So what am I going to do now? Actually, I’m going to continue, for this particular client, with the XHTML path and see if I can create a smooth and compliant site. This will be a good learning experience. I think I can make this decision responsibly with this client because I have tight control over the content, but I suspect for most future work I will also follow the HTML 4.o1 Strict path.
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Best Books on Web Design

Anyone who gets to know me as a web designer/developer will soon realize that I’m a bit of a zealot when it comes to clean design. I’m a programming “purist” who believes that real rewards come from doing things right the first time. I try religiously to follow the K.I.S.S. (“Keep It Simple, Stupid!”) Principle, eshewing the newest and fanciest trends unless they involve simplification.

I like to write HTML code by hand, carefully thinking about whether a tag should be given a DOM id or class, and whether that adds semantic meaning or not. I think the ultimate web site should operate in Lynx beautifully, and that the markup of graphical web pages in tables—teaching a generation of graphic designers to design-and-slice in Photoshop—was a horrible practice.

There were two books that, three-to-four years ago, really inspired me and made it possible for me to use careful XHTML+CSS design in my web work. I know that four years is like two decades in “web years” but these books are still timely, and one is just about to receive an update!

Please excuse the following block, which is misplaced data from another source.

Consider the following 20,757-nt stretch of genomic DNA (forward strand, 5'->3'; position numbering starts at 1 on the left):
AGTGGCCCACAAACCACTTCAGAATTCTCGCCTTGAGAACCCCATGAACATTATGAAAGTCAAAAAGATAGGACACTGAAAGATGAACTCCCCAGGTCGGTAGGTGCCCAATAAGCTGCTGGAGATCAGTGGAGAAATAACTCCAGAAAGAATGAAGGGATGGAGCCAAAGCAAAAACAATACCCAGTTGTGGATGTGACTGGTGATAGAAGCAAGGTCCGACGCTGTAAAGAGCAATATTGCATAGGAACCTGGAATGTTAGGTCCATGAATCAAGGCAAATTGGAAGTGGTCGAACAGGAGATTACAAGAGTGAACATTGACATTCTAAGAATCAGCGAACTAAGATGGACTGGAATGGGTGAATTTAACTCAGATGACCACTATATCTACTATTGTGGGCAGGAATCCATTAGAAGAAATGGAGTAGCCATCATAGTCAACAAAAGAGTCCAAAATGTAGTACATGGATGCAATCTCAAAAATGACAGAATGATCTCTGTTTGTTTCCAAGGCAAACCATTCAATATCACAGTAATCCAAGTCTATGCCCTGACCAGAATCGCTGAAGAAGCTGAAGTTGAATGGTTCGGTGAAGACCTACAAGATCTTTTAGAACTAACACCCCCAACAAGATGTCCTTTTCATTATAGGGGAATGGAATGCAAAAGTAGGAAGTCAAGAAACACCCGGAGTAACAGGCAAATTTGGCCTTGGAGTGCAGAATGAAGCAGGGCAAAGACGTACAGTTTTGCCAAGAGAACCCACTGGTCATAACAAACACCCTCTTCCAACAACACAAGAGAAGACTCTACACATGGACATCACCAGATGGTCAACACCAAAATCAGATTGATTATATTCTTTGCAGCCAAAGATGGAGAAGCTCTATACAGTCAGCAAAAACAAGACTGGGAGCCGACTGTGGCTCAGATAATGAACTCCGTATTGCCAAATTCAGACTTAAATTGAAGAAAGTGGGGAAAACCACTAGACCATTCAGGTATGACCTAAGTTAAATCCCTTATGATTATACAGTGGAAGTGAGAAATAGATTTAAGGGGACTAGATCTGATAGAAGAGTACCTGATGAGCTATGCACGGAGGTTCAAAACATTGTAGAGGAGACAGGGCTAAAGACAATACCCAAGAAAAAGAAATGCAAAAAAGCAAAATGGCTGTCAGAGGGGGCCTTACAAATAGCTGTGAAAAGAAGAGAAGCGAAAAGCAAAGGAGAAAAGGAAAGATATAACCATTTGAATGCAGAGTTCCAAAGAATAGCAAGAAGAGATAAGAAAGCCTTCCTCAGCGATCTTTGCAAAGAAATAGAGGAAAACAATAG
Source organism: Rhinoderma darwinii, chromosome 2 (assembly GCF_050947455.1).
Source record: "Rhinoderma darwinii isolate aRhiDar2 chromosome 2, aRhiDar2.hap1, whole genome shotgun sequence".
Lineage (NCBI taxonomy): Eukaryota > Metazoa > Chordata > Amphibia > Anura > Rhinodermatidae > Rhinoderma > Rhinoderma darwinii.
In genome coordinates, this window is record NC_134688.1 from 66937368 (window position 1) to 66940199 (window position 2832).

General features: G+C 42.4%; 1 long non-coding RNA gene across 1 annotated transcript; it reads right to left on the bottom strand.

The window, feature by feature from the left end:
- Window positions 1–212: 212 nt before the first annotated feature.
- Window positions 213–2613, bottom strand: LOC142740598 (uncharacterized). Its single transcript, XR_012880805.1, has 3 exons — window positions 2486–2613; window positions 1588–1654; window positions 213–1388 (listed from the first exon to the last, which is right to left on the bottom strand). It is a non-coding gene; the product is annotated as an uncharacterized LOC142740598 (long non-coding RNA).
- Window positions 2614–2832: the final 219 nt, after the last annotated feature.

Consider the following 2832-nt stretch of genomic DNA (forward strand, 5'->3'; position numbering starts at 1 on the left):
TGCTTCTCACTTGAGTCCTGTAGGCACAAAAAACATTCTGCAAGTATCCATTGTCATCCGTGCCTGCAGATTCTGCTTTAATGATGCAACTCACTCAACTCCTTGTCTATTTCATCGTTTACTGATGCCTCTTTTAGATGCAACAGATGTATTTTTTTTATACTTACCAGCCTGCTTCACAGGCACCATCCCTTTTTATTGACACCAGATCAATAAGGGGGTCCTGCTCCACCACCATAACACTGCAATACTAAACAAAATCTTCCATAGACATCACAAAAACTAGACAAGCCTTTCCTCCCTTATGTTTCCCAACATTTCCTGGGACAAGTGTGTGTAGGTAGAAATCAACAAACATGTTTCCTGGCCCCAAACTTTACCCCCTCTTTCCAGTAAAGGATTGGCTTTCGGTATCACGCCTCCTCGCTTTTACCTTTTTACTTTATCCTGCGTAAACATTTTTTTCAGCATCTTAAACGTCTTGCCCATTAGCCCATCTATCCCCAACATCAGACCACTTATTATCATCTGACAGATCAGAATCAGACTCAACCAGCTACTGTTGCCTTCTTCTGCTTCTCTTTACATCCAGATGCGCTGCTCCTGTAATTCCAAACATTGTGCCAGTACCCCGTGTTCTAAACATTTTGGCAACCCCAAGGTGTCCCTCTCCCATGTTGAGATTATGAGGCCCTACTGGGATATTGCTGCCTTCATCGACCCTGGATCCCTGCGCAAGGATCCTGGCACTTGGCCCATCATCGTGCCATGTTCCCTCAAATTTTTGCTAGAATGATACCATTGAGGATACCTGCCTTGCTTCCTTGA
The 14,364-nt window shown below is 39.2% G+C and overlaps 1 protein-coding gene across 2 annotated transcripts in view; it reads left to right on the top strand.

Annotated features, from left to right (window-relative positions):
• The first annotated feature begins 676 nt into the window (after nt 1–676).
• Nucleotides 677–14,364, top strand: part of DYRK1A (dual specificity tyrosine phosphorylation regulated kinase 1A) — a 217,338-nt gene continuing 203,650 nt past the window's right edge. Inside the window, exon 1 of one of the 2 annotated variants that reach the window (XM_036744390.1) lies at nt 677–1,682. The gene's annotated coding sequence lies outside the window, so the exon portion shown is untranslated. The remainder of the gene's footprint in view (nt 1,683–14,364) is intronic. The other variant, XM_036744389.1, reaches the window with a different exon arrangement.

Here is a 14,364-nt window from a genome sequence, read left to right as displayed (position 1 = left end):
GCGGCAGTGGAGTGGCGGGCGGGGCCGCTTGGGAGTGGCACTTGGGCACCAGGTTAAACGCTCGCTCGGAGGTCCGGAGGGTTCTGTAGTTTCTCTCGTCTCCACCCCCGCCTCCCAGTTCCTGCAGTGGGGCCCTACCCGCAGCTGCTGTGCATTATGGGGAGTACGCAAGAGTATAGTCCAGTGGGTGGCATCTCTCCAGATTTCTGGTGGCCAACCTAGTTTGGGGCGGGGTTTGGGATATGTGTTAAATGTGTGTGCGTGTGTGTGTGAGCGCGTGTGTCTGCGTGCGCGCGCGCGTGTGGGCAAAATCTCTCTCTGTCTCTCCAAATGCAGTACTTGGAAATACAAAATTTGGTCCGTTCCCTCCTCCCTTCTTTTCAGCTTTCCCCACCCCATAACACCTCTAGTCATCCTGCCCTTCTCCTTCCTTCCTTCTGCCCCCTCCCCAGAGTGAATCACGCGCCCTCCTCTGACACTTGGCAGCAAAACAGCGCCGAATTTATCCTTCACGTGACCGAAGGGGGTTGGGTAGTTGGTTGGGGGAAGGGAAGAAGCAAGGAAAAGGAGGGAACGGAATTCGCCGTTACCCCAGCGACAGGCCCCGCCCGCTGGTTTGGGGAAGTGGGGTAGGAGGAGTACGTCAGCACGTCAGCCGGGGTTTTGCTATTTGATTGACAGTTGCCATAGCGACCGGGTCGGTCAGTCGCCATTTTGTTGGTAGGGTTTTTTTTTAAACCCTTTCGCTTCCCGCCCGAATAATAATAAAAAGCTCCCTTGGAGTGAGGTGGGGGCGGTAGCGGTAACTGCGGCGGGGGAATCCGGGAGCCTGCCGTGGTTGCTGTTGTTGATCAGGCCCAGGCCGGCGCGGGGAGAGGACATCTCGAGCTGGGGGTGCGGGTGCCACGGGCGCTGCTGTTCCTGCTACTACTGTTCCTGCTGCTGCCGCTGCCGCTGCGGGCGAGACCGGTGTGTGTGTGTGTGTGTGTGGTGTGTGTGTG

Continue reading Best Books on Web Design

Another Reboot

It’s time for another business-site reboot. For far too long this web domain has been a general throw-away placeholder: it’s time to redefine and rebuild.

I can’t count anymore how many web sites I’ve created, published, forgotten, etc. My first one dates back to 1997 when I was first learning my HTML. Over these last twelve years I’ve learned a lot of technologies and best practices (and “worst practices”) and applied all of them to personal web sites.

This past year has been one of great learning. Exactly one year ago I was pretty proficient in XHTML (and XML/XSLT, but that’s rarely applicable) but my client-side JavaScript and CSS were lacking. What can change in a year! I’ve hand coded web pages for major corporations (like, Fortune 500) in New York City and London. I’ve gotten my hands dirty with jQuery and Dojo and plenty of advanced CSS. I’ve seen what these corporations do, for better or (usually) for worse, and it’s time to take these learnings and apply them—and blog about them.

I’ve also been intimately involved on the other end of the spectrum—a truly “small” business in its infancy: Studio Scroggie. Among all the super-advanced blogging and CMS software I’ve used, this time I chose to build the site in Apple’s iWeb software. Why? Well, that’s a discussion that’ll wait for one of my first blog entries.

So without further ado… I’ve got some more building to do!